The last environment is the production environment (PRD.) PRD is the real thing – processing real orders, handling real money, tracking real shipments. Following the sequence ensures that you won’t have any surprises when you go live. Unforeseen problems will pop up over the life of the system, but when they do, you just put them through the same cycle. Fix the problem in DEV, test the fix in QAS, and load it all into PRD when you’re sure it works.
This sequence does a good job at catching problems, but it’s got a major flaw. You have one DEV environment in which you have to do all new builds, and you have one QAS environment in which to do all testing. This means you can only have one ongoing project. If you’re working on a big, long-term enhancement and an urgent problem occurs in your production system, you have to choose between losing all the work you’ve done and letting the problem go unresolved until the long-term project is complete. It’s possible to address this by setting up a temporary break-fix environment connected directly to production. The break-fix environment allows you to hack together quick solutions to immediate problems, but because you don’t have access to a QAS environment, you can’t test a new solution with the necessary rigor. You’re essentially doing your quality testing in the production environment and hoping that anything you break isn’t too expensive.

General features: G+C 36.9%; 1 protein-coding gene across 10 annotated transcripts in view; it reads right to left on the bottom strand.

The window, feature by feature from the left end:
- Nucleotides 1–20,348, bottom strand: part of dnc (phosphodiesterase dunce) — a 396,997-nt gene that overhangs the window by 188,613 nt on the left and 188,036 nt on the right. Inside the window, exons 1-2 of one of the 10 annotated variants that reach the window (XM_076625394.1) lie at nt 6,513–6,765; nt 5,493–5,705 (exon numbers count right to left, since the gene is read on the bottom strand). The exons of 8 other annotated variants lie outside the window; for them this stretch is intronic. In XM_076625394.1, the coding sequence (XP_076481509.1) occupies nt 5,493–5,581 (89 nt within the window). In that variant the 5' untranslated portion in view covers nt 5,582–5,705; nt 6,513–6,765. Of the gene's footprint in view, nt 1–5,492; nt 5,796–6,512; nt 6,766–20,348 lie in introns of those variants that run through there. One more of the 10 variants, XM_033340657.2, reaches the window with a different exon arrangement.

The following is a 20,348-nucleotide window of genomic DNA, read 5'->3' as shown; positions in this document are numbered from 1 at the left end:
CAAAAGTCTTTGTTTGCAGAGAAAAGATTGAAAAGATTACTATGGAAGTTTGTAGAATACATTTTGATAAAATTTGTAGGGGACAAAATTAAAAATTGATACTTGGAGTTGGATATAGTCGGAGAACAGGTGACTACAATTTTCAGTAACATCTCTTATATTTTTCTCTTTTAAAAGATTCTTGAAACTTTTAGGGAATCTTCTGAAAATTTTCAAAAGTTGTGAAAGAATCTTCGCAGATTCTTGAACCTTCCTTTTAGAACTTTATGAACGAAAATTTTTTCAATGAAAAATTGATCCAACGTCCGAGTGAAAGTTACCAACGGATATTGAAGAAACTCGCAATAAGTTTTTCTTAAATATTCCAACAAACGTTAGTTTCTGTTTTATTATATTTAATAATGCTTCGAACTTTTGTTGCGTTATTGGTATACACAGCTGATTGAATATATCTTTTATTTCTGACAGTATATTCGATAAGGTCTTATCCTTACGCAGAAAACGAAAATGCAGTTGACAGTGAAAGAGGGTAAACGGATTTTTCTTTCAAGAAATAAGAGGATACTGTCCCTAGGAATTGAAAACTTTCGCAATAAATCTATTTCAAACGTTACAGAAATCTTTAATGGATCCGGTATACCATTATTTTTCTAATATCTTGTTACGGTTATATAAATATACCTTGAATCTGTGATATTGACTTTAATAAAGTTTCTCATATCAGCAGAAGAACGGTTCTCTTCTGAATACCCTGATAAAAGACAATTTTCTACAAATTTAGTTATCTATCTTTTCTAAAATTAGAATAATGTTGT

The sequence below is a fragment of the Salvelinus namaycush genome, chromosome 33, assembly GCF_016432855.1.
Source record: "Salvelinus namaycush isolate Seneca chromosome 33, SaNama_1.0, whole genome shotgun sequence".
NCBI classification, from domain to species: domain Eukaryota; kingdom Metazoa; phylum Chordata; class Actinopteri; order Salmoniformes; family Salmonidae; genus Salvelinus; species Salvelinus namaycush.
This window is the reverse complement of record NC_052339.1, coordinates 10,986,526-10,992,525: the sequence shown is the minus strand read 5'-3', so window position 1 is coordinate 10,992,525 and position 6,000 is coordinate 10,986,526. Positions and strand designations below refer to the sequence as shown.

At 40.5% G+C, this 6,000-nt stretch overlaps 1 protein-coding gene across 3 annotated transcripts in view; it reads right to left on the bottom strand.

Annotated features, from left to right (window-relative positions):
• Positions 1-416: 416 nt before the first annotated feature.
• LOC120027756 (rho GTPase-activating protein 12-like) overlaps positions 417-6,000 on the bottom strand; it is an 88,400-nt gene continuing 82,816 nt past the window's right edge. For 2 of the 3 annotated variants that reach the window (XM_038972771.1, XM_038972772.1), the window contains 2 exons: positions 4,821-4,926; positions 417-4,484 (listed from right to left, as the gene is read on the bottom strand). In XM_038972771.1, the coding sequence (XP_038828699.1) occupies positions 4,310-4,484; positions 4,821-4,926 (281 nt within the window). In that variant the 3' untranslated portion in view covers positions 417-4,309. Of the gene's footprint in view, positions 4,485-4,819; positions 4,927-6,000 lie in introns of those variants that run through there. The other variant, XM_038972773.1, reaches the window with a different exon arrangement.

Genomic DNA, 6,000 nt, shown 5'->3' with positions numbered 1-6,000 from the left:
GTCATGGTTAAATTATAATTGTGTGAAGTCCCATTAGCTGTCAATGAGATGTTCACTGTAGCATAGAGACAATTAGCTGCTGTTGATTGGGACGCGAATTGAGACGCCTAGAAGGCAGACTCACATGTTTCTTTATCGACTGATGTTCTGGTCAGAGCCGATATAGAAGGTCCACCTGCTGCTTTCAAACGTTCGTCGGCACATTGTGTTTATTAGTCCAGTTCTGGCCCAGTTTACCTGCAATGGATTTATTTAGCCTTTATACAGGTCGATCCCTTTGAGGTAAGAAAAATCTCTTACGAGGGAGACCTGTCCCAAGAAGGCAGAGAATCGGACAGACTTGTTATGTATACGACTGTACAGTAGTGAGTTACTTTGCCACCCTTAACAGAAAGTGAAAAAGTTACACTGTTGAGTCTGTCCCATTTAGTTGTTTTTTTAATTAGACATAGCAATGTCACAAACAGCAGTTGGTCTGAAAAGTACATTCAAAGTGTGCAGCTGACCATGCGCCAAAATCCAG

A better solution is to use an N+1 landscape. This means that in addition to your normal DEV, QAS, and PRD environments (N), you have one or more additional DEV/QAS environments as well (+1). This arrangement allows you to safely work on long-term projects while leaving a DEV and QAS environment free to tackle any emergencies that pop up. Unlike the temporary break-fix environment, the N+1 landscape does offer a full QAS system, so you put new versions through the full range of tests. It can be expensive to buy or rent the software and infrastructure this landscape requires, but doing so is much cheaper than finding and fixing mistakes in your production environment.
It should be pointed out that the N+1 landscape is not a perfect solution to parallel development. The two landscapes are separate, so changes in one are not reflected in the other. (SAP does offer a tool to mitigate these issues.) Still, the N+1 arrangement provides a critical degree of flexibility for organizations who wish to take on long-term development projects without losing their ability to fix IT emergencies. Check out our next post, where we’ll give some tips for how to manage change control in your N+1 landscape!
TL;DR: Whether you are making changes in response to an emergency or as part of a long-term initiative, do your tinkering in a DEV environment and test the new version in a QAS environment before putting them into production, where mistakes are much more expensive. Use an N+1 landscape so you have the ability to do short-term fixes and long-term development at the same time.
Originally posted at: SAP Landscape Basics |